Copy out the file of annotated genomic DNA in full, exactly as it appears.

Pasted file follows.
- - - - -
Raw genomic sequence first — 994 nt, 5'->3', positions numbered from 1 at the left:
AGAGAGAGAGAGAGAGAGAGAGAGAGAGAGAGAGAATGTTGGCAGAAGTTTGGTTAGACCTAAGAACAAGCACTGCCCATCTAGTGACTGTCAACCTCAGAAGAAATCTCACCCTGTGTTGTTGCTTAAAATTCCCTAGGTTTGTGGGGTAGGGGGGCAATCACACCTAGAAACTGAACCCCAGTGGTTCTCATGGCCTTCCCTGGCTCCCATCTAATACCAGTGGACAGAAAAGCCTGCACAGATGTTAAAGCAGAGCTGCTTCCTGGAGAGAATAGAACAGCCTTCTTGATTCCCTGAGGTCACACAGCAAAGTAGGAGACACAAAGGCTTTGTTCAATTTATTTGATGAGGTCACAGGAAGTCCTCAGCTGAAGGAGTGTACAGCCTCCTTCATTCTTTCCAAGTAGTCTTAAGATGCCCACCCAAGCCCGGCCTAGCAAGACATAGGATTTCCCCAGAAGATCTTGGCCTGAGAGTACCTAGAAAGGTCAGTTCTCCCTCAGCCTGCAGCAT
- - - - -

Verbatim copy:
Raw genomic sequence first — 994 nt, 5'->3', positions numbered from 1 at the left:
AGAGAGAGAGAGAGAGAGAGAGAGAGAGAGAGAGAATGTTGGCAGAAGTTTGGTTAGACCTAAGAACAAGCACTGCCCATCTAGTGACTGTCAACCTCAGAAGAAATCTCACCCTGTGTTGTTGCTTAAAATTCCCTAGGTTTGTGGGGTAGGGGGGCAATCACACCTAGAAACTGAACCCCAGTGGTTCTCATGGCCTTCCCTGGCTCCCATCTAATACCAGTGGACAGAAAAGCCTGCACAGATGTTAAAGCAGAGCTGCTTCCTGGAGAGAATAGAACAGCCTTCTTGATTCCCTGAGGTCACACAGCAAAGTAGGAGACACAAAGGCTTTGTTCAATTTATTTGATGAGGTCACAGGAAGTCCTCAGCTGAAGGAGTGTACAGCCTCCTTCATTCTTTCCAAGTAGTCTTAAGATGCCCACCCAAGCCCGGCCTAGCAAGACATAGGATTTCCCCAGAAGATCTTGGCCTGAGAGTACCTAGAAAGGTCAGTTCTCCCTCAGCCTGCAGCAT